Tiffany Hanssen '91Hanssen first came to "A Prairie Home Companion" as its marketing director. "The nature of the program is such, however, that all people involved are ultimately responsible for the broadcast," she says. "I transitioned into a producer position after a few years and began-with Garrison as the executive producer-to produce a show called ‘Comedy College,' hosted by Steve Martin, Lily Tomlin, Bob Newhart and others. I'm quite proud of that first endeavor."

Today, as senior producer at Keillor's production house, Prairie Home Productions, Hanssen is responsible for most new program development and is currently developing an animated series for children based on Keillor's radio program. Hanssen, along with her husband Jason Keillor, produce all rebroadcasts of "A Prairie Home Companion" and the international broadcasts to Australia, New Zealand and the United Kingdom.

In addition to their work at Prairie Home Productions, the couple owns a digital audio and video production company-ELM Productions-that is involved in a variety of branded entertainment projects, including Barnes & Noble's online interview series, of which Hanssen is the executive producer.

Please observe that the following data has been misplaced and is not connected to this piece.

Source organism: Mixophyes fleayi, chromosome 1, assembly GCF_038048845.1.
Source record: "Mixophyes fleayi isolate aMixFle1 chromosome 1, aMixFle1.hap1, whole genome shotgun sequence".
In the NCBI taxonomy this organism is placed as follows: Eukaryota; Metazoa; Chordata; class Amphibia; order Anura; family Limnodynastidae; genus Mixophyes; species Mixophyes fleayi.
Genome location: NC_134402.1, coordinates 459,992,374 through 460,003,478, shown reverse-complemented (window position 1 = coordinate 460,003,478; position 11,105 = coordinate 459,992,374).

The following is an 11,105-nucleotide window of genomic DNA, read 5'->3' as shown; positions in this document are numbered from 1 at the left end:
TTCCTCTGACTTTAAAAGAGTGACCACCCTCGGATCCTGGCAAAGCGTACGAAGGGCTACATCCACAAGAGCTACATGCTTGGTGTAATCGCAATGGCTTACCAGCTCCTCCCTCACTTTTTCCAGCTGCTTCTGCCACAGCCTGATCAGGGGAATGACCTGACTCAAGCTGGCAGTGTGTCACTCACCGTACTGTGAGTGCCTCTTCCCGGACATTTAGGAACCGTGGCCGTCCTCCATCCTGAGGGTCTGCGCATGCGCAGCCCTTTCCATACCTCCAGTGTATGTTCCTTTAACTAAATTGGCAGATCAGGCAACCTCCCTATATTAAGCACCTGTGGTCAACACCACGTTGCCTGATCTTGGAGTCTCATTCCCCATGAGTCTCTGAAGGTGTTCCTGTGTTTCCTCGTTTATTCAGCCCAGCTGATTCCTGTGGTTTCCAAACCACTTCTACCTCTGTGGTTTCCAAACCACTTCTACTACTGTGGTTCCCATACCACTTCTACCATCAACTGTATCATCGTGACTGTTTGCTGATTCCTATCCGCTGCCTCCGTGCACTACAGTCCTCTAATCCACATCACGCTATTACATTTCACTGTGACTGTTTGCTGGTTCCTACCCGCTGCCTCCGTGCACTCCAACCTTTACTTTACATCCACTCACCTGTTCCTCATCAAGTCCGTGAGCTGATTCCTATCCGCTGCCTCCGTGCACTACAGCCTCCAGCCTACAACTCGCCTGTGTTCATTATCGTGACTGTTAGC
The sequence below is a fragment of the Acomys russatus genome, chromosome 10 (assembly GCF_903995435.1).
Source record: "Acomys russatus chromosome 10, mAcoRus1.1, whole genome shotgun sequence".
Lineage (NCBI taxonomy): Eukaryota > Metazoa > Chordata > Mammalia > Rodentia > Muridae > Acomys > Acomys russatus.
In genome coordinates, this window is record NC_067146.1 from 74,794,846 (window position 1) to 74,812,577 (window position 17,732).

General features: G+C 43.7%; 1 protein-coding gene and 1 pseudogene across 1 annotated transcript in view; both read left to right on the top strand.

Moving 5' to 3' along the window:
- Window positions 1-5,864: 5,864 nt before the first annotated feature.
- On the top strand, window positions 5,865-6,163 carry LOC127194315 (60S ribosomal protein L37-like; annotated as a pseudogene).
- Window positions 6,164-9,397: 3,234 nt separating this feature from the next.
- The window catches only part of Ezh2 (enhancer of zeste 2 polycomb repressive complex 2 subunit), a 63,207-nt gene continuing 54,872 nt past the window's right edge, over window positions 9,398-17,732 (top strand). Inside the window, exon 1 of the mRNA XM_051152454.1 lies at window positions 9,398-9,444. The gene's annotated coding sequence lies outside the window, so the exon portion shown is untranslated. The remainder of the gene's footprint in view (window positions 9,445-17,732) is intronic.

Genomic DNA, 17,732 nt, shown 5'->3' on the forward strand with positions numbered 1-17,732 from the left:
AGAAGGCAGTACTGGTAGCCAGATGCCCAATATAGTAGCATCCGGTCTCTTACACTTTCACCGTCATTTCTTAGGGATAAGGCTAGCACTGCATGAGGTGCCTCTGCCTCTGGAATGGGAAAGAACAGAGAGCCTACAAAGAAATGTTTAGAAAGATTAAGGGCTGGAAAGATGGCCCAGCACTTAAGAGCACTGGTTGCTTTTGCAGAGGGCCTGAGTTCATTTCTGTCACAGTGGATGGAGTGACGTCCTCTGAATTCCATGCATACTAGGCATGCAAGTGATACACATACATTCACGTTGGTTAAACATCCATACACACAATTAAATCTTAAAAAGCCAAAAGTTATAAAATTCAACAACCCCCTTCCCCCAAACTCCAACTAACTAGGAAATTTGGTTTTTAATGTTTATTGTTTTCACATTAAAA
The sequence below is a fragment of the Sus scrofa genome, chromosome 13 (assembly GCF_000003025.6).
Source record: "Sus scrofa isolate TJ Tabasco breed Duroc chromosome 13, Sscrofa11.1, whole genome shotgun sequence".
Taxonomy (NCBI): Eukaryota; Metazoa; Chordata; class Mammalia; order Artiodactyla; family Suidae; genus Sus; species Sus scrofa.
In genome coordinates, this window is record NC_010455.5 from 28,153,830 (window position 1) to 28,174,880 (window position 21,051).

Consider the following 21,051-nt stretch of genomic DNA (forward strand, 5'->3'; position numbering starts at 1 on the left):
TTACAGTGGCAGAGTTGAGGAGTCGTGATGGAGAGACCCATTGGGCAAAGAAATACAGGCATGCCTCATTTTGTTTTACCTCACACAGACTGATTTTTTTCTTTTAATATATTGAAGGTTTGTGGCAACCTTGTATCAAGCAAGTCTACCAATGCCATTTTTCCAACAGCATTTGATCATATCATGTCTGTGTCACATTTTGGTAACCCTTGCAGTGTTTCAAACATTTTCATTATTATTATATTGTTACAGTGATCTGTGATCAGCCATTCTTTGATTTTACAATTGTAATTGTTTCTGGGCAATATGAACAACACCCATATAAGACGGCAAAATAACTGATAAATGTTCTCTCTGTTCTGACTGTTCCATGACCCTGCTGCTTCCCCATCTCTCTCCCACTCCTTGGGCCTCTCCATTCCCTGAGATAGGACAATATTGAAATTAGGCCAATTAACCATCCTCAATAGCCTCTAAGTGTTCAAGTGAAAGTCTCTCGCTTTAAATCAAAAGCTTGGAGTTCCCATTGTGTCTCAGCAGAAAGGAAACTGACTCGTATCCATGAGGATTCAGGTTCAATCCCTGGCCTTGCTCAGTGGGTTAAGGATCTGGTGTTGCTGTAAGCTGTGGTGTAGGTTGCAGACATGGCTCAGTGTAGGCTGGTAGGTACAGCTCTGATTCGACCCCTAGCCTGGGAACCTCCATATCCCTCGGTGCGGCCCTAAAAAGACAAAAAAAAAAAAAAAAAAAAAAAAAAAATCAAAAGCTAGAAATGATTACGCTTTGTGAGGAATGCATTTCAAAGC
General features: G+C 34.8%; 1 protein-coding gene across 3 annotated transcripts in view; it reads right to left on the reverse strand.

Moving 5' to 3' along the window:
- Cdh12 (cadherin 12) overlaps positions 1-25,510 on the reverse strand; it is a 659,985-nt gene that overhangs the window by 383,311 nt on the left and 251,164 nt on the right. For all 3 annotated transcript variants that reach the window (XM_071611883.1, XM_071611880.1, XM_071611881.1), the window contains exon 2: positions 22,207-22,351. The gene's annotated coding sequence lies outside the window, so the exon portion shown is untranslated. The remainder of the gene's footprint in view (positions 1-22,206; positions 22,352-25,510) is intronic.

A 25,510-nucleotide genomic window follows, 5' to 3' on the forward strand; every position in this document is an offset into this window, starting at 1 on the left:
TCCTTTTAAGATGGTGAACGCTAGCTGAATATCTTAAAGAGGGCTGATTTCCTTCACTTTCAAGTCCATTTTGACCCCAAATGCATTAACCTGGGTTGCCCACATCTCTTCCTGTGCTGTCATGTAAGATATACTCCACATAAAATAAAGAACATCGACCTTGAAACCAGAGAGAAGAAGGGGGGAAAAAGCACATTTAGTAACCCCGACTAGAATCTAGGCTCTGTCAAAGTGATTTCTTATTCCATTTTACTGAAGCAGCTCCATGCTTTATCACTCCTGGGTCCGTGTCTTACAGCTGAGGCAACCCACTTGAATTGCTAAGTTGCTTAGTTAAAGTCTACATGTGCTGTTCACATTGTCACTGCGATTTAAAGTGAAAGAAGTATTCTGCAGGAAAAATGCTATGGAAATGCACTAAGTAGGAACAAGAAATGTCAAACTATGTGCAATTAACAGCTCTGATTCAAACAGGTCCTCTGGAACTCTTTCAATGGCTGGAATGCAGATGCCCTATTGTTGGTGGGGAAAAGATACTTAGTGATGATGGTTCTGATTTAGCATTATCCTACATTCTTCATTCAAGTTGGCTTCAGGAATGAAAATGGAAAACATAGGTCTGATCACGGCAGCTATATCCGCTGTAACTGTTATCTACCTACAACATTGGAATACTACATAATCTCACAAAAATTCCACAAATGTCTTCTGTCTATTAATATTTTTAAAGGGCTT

Recently, Hanssen won a coveted Gracie Allen Award from American Women in Radio and Television (AWRT) for her work as executive producer of More magazine's XM Satellite Radio program. Competing in the outstanding magazine category, the program was recognized for superior quality in writing, production and programming. AWRT presents the Gracie Awards annually to recognize exemplary programming created by, produced for and about women, as well as individuals who have contributed to the industry. The award is the radio industry's equivalent to an Emmy or Oscar.

Gracie Allen Award statue"It is quite an honor," Hanssen says, "but, honestly, I don't think much about the awards or accolades. I just keep looking to the future. There is no glory in resting upon past accomplishments, not when there is so much left to do."